Although my passion is the ancient tradition of batiking on natural fiber, my original passion was imprinting through silk screening, etching, and wooden relief blocks. So with this project, I decided to integrate imprinting images on batik fiber in order to honor and celebrate women’s adornment in the Fulani of West Africa and the Native American Black cultures of North and South America. I do this as a study of mono prints on fiber.

I have been aware for some time now that West African and Native American cultures honor self-esteem by adorning themselves with beauty in their daily lives, where work, play and ceremony always intertwine. In my journey as an artist, teacher, and a healing practitioner using the arts, I celebrate adornment for self-esteem as a way of life.


Arianne King Comer, a BFA graduate of Howard University, has been an Artist in Residence in the state of South Carolina since 1995. She is a textile artist creating her work in paintings, wearable art, installation art, environmental art, home deco, as well as social justice.

In 1992, Arianne received the UN/USIS grant to study under the renowned Batik artist Nike Olyani Davis in Oshogbo Nigeria, where her passion for indigo manifested. She was given the Yoruba name of Osun Ronke.

She was owner of Ibile Indigo House on St Helena House ’98-04. 2004, Arianne traveled to Istanbul, Turkey as a guest artist sponsored by her daughter, a designer/stylist, Nicole King Burroughs. Arianne created one of a kind jean for Mavi Jeans’s .In 2007, she had the opportunity to join The Charleston Rhizome Collective to conduct a textile workshop in batik and indigo at the World Social Forum in Nairobi, Kenya. 2006-7, Arianne was artist in Residence for North Charleston Cultural Affairs Office.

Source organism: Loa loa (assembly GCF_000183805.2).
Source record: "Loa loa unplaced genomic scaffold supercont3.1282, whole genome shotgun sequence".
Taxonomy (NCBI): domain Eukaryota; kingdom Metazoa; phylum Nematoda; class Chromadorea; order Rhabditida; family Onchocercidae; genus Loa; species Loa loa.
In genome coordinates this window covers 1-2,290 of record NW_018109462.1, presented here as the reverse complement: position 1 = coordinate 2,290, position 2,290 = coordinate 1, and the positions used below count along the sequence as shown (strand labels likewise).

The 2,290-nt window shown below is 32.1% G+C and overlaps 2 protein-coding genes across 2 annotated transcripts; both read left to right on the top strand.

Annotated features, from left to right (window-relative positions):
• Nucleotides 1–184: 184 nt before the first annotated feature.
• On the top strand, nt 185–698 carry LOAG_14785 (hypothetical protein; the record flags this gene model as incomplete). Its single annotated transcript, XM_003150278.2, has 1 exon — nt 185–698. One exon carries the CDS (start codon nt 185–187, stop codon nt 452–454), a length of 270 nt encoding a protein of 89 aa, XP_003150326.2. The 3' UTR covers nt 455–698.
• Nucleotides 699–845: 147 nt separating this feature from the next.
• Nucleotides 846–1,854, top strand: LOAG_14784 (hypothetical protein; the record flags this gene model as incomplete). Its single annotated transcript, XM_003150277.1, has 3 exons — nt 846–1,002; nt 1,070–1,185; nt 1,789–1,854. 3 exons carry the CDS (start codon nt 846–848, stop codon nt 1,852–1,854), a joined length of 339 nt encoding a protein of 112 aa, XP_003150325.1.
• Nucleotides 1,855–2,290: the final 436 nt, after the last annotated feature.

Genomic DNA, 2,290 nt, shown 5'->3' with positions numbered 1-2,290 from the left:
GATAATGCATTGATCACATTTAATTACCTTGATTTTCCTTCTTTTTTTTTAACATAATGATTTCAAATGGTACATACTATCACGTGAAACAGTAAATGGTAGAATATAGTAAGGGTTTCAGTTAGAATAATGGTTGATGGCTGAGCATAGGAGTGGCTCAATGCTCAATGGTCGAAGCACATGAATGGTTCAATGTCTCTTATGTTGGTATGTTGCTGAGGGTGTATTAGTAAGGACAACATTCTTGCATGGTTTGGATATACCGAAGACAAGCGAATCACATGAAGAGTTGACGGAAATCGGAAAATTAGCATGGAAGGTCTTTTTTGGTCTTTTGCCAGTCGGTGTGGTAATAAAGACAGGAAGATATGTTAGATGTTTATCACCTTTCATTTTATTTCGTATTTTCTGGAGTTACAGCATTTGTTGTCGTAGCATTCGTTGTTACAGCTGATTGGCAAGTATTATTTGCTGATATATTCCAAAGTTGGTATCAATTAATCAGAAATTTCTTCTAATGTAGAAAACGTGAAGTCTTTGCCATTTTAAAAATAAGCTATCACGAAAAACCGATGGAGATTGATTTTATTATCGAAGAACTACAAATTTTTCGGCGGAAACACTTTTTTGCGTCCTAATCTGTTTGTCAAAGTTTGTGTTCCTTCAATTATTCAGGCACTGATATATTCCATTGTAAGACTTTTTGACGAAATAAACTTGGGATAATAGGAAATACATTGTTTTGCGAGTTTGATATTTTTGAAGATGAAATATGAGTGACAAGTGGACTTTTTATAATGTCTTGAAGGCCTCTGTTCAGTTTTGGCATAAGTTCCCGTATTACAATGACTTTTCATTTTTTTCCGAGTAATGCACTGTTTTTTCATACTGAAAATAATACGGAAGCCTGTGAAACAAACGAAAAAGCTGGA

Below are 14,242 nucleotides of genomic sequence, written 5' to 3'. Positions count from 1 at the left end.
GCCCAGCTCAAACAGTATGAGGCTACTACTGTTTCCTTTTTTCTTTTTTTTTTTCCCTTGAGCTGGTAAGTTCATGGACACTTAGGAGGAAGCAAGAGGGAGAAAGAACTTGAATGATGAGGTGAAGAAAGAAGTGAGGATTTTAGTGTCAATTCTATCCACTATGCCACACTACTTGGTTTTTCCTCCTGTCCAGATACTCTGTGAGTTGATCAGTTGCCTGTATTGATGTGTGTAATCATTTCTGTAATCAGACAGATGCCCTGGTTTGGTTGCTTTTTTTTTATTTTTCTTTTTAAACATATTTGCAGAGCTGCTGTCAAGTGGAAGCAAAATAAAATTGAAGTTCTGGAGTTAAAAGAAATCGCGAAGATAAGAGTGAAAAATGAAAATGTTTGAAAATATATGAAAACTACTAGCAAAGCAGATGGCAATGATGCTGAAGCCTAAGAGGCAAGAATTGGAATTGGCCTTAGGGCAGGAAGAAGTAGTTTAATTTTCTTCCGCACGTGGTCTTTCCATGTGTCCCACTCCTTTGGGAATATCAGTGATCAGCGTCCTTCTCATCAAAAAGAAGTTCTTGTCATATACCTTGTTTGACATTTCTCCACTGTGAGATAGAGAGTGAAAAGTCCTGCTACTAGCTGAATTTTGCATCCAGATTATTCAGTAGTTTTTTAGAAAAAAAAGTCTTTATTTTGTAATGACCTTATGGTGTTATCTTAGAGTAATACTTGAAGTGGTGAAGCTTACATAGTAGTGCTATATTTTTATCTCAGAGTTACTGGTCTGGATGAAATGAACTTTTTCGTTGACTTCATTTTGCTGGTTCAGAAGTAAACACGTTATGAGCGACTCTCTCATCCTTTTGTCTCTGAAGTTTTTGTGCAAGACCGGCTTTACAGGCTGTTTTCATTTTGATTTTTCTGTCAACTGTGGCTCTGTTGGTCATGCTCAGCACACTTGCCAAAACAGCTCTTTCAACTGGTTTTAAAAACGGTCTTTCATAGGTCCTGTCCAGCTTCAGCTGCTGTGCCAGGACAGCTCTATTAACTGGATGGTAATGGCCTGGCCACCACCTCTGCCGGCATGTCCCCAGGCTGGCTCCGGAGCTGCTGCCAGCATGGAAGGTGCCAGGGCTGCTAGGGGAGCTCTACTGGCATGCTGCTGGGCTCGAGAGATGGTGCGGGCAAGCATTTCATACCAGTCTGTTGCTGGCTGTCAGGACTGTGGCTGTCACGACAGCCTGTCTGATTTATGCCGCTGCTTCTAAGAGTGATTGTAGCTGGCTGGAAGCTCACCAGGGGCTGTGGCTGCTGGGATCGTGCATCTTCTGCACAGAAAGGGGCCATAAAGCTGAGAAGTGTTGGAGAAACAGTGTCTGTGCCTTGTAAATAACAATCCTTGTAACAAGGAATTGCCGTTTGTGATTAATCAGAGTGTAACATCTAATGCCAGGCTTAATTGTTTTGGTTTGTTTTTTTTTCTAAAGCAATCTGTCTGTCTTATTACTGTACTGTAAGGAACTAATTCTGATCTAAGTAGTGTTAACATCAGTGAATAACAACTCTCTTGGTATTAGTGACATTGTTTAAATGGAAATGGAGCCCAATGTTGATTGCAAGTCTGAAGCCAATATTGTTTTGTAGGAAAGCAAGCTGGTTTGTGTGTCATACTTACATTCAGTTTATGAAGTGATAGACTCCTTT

In 1999, she was featured in the PBS documentary, “Messengers of the Spirit,” and in 2003 was featured in an Indigo Art segment on HGTV’s “Country Style,” which is still in syndication.   She is an active member of Alternate ROOTS, Charleston Rhizome and a designer for Seeking Indigo. Her work is in several traveling exhibitions nationally as well as statewide

In 2012, Arianne had two solo exhibitions:  “My Spirit Speaks” at the Rosa Parks Museum in Montgomery, Alabama and “Voices from the Water” at Dalton Gallery in Rock Hill, SC. In 2013, Arianne was featured in the Charleston Magazine’s “Giving Back to the Community” segment in the May issue.  In the fall, Charleston’s MOJA Festival honored for her with an award for her service as an artist.She is currently working on workshops planned in Port Antonio, Jamaica and a joint exhibition scheduled this fall at Charleston’s Waterfront Gallery.

Arianne is an art consultant, indigo and community arts advocate, lecturer, teacher, and textile artist.



Riki Matsuda
Lune Mer Porcelain
James Wine

DISCLAIMER: The images of artist’s work shown here represent the style and quality of her work, but do not necessarily depict the works she produces for her seasonal share.